Weatherford Democrat

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November 3, 2013

GUEST OPINION: Lack of adult education confuses children

(Continued)

For this woman to tell me that it was OK for her to take my child, against his will, that it was “OK because I was a teacher” isn’t the message that I would suggest to my son, or any other child. Going with that logic for a moment, this means that I could go pick up any child and tell that upset parent that it is OK because I, myself, am a mother.

Obviously, that isn’t something that I advocate, but that is the message and lesson that could be learned by the developing mind of a child. Becoming complacent with thinking that anyone working with our children, whether it is school, daycare or even a family friend is a safe place is all well and good, but the words we use when “helping” our children can sometimes be confusing and is the most concerning and something that as adults, we need to educate ourselves about.

Unfortunately for some, it doesn’t turn out to be another concerned mother just trying to “help.”

More detailed numbers from The National Center of Missing & Exploited Children shows that the U.S. Department of Justice reports that, on average, 2,185 children younger than 18 are reported missing each day. In a one-year period, 58,200 children are the victims of non-family abductions and 115 children are the victims of a “stereotypical” kidnapping. Shockingly, it seems children are abducted by many different types of people for several different reasons.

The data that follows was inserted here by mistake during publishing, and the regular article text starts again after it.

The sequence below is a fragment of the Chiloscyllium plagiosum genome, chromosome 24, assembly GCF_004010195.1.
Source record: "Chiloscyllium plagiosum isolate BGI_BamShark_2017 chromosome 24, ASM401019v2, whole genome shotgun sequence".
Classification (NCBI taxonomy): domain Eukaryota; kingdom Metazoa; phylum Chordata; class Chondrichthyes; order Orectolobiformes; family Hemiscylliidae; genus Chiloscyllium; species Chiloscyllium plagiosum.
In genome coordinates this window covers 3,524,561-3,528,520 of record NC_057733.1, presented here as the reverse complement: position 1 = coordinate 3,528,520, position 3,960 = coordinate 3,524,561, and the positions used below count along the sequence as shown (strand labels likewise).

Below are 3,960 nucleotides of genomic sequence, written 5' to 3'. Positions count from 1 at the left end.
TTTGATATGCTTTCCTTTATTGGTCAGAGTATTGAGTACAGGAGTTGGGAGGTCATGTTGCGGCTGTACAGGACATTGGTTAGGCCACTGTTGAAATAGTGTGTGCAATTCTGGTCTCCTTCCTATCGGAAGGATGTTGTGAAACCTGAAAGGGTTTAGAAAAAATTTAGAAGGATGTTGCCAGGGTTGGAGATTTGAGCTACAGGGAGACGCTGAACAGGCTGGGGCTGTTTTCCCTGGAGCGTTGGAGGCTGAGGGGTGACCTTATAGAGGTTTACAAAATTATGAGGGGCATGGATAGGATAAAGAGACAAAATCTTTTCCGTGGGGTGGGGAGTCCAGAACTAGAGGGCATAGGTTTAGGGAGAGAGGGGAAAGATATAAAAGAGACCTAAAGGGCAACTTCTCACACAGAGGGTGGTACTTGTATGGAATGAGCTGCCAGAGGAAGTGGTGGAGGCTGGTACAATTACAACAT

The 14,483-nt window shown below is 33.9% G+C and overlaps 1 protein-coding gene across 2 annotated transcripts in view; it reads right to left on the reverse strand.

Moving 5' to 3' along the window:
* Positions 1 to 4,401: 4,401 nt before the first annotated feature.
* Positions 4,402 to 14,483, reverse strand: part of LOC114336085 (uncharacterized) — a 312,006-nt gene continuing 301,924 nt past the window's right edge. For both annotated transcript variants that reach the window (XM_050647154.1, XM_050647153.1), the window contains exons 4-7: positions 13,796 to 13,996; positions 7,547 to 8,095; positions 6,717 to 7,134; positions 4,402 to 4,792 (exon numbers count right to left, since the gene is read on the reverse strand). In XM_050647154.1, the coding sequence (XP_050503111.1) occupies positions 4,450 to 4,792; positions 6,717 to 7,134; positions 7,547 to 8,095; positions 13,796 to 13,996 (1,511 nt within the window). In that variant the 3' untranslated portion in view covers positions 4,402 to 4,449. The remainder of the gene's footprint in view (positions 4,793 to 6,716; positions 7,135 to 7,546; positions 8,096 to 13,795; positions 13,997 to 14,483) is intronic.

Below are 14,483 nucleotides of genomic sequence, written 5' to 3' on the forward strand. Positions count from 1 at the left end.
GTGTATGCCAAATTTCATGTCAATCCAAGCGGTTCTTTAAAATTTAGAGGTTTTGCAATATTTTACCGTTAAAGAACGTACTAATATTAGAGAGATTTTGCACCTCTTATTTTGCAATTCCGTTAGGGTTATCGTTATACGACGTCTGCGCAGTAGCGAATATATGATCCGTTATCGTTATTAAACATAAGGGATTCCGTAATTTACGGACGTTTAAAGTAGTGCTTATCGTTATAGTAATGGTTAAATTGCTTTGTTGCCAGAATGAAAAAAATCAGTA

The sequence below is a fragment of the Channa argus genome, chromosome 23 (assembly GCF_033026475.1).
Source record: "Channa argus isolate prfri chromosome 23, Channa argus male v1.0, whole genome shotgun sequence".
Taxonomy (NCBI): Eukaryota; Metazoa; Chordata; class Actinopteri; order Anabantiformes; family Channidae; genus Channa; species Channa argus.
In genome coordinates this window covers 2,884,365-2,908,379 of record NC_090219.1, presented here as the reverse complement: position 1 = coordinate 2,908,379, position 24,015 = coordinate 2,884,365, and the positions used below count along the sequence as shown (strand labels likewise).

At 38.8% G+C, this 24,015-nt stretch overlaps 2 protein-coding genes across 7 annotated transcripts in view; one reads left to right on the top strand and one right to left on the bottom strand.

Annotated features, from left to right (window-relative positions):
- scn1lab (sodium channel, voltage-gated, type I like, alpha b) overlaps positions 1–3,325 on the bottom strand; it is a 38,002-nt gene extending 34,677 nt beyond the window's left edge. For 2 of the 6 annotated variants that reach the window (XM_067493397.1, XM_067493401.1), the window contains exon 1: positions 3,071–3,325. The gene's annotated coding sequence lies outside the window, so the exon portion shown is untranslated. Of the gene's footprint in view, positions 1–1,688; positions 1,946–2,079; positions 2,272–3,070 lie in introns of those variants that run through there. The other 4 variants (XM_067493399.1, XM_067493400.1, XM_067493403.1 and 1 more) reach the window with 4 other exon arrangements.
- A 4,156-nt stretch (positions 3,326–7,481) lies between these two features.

Of all the children abducted yearly, it makes me wonder how many of those taken were told that it was OK because they were a teacher, police officer, fireman, principal, etc. If you ask most any child what they are supposed to do when someone tries to take them, it has been drilled in so much that they will more than likely roll their eyes and sigh out the answer that we are looking for. Basic child psychology and many parenting books tell us that our children want to please the adults in their lives, but child predators are using this against us. State and federal law states that putting a child in your car without written permission from the parent or guardian, is considered kidnapping.

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